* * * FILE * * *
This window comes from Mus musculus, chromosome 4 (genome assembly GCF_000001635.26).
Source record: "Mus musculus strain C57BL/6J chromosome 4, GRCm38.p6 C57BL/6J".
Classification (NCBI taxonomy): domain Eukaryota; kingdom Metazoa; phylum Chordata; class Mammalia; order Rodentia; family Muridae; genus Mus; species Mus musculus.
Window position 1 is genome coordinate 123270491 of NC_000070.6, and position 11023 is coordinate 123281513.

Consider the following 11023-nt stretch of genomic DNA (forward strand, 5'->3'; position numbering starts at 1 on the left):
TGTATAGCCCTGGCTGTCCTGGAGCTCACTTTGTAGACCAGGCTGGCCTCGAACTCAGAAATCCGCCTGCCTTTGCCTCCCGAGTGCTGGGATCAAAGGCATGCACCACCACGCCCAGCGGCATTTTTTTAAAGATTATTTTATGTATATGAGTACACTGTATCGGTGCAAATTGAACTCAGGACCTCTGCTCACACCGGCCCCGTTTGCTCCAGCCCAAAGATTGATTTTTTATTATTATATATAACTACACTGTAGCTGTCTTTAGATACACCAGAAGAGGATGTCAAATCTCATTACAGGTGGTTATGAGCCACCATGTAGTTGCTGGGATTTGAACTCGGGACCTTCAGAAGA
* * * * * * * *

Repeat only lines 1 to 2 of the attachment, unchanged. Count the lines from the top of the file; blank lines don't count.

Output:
This window comes from Mus musculus, chromosome 4 (genome assembly GCF_000001635.26).
Source record: "Mus musculus strain C57BL/6J chromosome 4, GRCm38.p6 C57BL/6J".